Updated: July 6, 2019 1:44:38 am
David Warner and Steve Smith were put to the sword by the English crowd even as they piled on the runs for Australia against England at Lord’s in London in their World Cup match on Tuesday. The hostile reception that the crowd gave to the two batsmen even prompted several ex-cricketers and fans to express their disgust with the Lord’s crowd.
Warner was booed throughout his innings of 53 off 61 balls, and there was minimal applause for his six boundaries. Even when he reached his half-century, boos rang out inside the ‘Home of Cricket’. Warner just smiled at the reaction from the crowd, offered a thumbs-up in the direction of the Australian dressing room and returned to his crease.
Sunil Gavaskar, who was on air when Warner reached his half-century, said, “The crowd should understand nothing is going to come out of booing Warner and Smith. They did a mistake. Mistakes can happen to anyone. What has happened has happened and it is time to move on.”
Akash Chopra tweeted a little while later: “English crowd at Lord’s utterly disappointing….didn’t hear a clap for Warner’s half-century. Very very poor taste.”
— Aakash Chopra (@cricketaakash) June 25, 2019
Warner was greeted by jeers even when he was walking off after being dismissed, but he had done almost enough to silence the crowd by then, having brought up a 123-run opening stand with Aaron Finch. He had also become the first to bring up 500 runs in the 2019 World Cup, but the applause for this landmark was also minimal.
The boos returned when Steve Smith came in to bat at No. 4, but by then the wind had been all but taken out of the sails of that section of the crowd. With the riffs of ‘Smoke on the Water’ ringing out in the background, Smith took guard and the crowd was buzzing again. Smith, almost as if he could not hear anything, put his head down in determined readiness to play out the rest of the Australian innings.
— $$$$ (@vickykommera1) June 25, 2019
The crowd was silenced again by Smith’s knock of 38 off 34 balls, laced with five boundaries. The jeers were heard again when Smith was dismissed, but the volume had significantly decreased from when Warner was batting.
The Lord’s crowd, known for clapping even when an edge runs down for a four, did not clap for Warner and Smith, even as they scored 91 runs between them and hit eleven fours.
Australian ambassador to the USA, Joe Hockey, was one of those who brought to attention how docile the Lord’s crowd had become all of a sudden. He tweeted, “Is this the most docile, disengaged crowd at Lords in living memory? No one seems excited when the Aussies hit a four!!”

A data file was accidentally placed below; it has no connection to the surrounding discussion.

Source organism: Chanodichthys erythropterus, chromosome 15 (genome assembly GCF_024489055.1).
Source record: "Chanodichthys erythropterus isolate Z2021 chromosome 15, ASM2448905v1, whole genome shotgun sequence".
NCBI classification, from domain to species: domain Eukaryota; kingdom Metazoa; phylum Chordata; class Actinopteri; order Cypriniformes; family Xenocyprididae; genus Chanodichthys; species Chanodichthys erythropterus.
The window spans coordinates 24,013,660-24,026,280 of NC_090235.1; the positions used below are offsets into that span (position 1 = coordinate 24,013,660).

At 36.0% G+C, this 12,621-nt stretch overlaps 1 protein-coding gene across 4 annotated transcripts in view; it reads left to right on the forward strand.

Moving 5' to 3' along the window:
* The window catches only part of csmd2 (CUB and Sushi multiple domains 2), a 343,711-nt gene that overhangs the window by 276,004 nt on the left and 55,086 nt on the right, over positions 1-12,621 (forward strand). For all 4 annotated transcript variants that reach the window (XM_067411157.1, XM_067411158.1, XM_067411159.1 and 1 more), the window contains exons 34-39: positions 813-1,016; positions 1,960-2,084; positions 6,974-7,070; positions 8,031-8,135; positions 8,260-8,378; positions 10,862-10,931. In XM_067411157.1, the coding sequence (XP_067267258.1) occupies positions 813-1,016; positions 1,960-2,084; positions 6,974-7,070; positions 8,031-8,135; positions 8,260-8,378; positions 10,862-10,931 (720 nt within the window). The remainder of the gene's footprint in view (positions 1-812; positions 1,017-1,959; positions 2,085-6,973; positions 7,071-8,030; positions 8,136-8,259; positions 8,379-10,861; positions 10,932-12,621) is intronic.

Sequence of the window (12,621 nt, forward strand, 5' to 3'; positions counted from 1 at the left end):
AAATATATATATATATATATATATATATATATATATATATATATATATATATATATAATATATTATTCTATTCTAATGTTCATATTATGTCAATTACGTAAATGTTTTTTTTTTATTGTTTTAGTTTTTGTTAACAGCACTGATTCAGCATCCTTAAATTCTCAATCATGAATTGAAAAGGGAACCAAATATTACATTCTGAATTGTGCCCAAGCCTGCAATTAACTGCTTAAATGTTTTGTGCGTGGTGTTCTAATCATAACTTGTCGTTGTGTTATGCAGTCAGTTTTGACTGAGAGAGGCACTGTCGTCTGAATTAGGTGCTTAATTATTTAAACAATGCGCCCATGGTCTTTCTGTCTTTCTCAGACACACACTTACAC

Is it just the coverage in the USA or is this the most docile, disengaged crowd at Lords in living memory? No one seems excited when the Aussies hit a four!! #ENGvAUS
— Joe Hockey (@JoeHockey) June 25, 2019
Some fans also pointed out how hypocritical it was for the English crowd to boo Smith and Warner when the England team has a member accused of affray.
Sorry, but Smith being booed by the Lords crowd for sandpaper while facing someone who was out of the game for assault is strange #WorldCup2019
— Freocookster (@freocookster) June 25, 2019
Disgusting behaviour from the crowd at Lords – Smith has served his punishment for his part in the scandal & is legally back in the Aus team. Compare this to Stokes, who was physically violent after a night out with no punishment at all by ECB… #perspective #CWC19 #AUSvENG
— Ange (@pestell37) June 25, 2019
Australia scored 285/7 in their 50 overs.
England captain Eoin Morgan had said before the match that he would not appeal to the crowd to stop booing Smith and Warner. Jonny Bairstow had also chipped in with a newspaper column, saying that it would be hypocritical to ask English fans not to boo Smith and Warner when the Australian team has previously resorted to inviting vicious behaviour from Australian fans towards opposition players in the past. In 2013, Australia coach Darren Lehmann had asked the Australian crowd to see that Stuart Broad “went home crying” from the Ashes series.
Smith and Warner were suspended for a year for their roles in the ball tampering scandal that enveloped the world of cricket last year. The World Cup is their first major international tournament since their returns and much of the build-up had been dominated by discussions over their likely reception.
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